Apparently, I was pretty bright at one time.  Last night, I was talking to one of my former patients when she reminded me of some of the advice I had given her over the last 36 years.  At the top of the list of advice that had served her well over the years was my offering to teach her enough about her body so that she would be comfortable knowing whether she should be seen by me or not.

It was my belief that a portion of every visit to my office should be an educational event. I believe that the more patients know about themselves, the healthier they would be.  One of my favorite lessons was teaching patients to trust their “gut” feelings.  “Gut” feelings are really based on a person’s inherent knowledge of themselves. 

You’ve lived a lifetime in your body.  Even if you are a typical male and ignore your body, subconsciously you learn how it feels and, if prompted by your doctor or wife, can recognize imbalances and abnormalities.  Over the years, I’ve made multiple brilliant, sometimes life-saving diagnoses, by believing my patients “gut” feelings.  My best was a young lady whose complaint was vague, “something is not right in my head.” She had no physical findings and no real symptoms of disease other than just not feeling normal.

Her “gut” was telling her something bad was happening to her.  I told her I could not find anything wrong but I pay attention to the “gut” so I would get a CT of her brain.  In the early years of my practice, I could actually order a test and have it done without talking to the insurance company. The aneurysm was found in time and surgically repaired.  She is still alive and kicking.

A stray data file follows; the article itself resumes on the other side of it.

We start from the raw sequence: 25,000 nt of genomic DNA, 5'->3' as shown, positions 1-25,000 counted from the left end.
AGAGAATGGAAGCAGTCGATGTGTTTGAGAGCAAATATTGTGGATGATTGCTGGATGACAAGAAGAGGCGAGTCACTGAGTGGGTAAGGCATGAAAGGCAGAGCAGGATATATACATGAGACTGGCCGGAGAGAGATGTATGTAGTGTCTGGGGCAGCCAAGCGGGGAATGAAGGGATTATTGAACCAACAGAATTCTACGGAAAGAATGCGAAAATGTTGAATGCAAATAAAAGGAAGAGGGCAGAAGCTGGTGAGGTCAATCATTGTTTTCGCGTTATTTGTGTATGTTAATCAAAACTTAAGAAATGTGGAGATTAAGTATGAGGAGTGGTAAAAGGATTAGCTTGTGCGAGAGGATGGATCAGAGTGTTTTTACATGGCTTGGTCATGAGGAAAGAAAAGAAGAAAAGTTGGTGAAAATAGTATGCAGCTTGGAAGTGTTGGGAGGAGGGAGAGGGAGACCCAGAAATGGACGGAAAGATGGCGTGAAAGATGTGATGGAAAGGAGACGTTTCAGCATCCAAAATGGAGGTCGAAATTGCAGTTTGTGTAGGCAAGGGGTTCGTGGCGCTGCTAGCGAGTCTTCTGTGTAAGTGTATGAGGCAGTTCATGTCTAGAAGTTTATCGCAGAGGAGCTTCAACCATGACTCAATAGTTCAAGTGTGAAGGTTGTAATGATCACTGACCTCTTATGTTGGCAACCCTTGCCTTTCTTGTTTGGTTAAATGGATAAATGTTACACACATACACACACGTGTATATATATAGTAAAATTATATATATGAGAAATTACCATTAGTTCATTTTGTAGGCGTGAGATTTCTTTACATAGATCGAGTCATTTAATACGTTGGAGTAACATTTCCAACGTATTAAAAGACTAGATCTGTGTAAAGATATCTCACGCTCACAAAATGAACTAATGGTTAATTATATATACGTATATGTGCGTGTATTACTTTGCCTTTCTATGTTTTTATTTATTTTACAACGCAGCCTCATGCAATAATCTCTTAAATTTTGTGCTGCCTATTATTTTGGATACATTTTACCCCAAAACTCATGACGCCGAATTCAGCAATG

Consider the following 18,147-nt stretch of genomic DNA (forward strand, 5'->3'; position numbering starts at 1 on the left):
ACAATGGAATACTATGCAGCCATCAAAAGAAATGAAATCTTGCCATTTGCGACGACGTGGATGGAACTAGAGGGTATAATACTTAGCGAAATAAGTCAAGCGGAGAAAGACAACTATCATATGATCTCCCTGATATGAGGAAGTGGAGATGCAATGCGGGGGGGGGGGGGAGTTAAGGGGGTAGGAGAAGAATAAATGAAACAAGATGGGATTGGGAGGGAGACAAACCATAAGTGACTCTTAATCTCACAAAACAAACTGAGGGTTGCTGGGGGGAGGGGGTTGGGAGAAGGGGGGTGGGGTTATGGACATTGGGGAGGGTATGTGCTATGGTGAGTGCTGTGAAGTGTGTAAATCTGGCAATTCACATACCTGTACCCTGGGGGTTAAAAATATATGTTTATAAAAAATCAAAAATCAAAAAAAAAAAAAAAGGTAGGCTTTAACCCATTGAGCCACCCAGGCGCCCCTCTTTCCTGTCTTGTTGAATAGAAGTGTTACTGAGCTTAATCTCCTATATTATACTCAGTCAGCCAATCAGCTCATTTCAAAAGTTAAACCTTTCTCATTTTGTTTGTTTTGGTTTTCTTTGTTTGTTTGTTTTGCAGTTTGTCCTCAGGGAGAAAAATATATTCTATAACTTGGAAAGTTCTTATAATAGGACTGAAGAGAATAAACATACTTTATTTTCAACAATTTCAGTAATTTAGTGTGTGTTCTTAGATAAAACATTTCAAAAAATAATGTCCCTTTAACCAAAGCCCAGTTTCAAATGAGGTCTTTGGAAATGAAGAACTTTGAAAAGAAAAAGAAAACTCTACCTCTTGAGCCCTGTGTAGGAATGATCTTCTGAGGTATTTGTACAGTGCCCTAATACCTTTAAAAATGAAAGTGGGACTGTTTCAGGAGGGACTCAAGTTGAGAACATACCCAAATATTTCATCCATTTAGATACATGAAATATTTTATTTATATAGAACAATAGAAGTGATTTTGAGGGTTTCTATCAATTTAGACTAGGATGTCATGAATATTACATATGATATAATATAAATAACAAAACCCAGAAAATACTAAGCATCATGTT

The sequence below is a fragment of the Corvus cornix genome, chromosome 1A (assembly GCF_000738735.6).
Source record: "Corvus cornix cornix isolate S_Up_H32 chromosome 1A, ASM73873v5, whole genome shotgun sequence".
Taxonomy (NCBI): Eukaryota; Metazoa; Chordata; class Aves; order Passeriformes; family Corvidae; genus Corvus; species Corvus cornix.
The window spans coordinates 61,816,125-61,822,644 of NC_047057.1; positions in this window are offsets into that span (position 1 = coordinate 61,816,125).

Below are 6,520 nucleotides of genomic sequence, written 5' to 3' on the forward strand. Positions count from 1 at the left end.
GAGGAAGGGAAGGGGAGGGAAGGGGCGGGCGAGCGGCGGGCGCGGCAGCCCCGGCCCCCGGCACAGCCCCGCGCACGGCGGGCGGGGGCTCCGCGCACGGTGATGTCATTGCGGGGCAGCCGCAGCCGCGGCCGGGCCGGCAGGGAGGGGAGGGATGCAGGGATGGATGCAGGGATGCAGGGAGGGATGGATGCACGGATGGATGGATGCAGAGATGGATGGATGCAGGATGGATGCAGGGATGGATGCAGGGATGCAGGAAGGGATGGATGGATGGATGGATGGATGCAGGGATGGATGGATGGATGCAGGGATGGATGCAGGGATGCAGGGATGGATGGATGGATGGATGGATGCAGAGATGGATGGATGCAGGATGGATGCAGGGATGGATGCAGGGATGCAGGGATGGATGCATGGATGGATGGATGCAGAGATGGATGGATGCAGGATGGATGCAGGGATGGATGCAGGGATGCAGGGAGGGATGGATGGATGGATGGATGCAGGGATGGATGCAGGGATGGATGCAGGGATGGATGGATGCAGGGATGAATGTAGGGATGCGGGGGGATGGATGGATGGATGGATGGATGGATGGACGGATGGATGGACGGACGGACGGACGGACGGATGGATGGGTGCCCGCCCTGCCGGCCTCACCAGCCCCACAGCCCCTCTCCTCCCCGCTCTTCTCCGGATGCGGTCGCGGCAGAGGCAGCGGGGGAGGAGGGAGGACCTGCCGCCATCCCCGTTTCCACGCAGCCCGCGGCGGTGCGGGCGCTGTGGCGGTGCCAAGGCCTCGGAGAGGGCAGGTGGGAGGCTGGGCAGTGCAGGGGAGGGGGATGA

In today’s medical world, in order to get any test done, you must justify it to the insurance company.  “The patient’s gut is telling him/her that something is wrong” just doesn’t cut it. Nonetheless, follow your “gut” and tell your doc what’s going on.  Understand that your doc has limits to what he/she can do without sufficient findings but that, if necessary, you always have the choice of paying cash for non-covered tests.

I know that CTs can be expensive and money is always tight.  Insurance companies never say “no” to a test, they simply say they are not going to pay for it.  When it comes to a bad, leaky roof, most people will find the money necessary for a new roof or repairs even if they have to borrow it.  When it comes to their body, most patients will not do necessary tests or repairs on their bodies if the insurance company refuses to pay.  I’ve got to admit, I’m “most people” some of the time.  I’ll assess what the value of the intervention is, the risk of not doing it and the cost and,  on occasion, skip the intervention and save the money. 

Inbrija is an inhaled levodopa used by patients with Parkinson’s for its rapid onset of action and its ability to quickly relieve symptoms.  Levodopa is a very old medicine (fairly cheap); but because Inbrija is a modern remake of levodopa, its manufacturer charges a fortune for it.  My co-pay is $16,000 a year.  LOL! On average, for $16,000 a year, Imbrija will improve my motor function 15 minutes quicker than the pills I’m currently taking, which cost $240 a year.  I’ll just have to wait for my old medicine to kick in.

Here’s today’s joke.

A cop parks at the bottom of a bridge, waiting for a speeder. He pulls a man over for doing 40 over the speed limit, and says, “Son, I’ve been waiting for you all day.”

The man quickly responds, “Well, I got here as fast as I could!”

Here’s today’s music.


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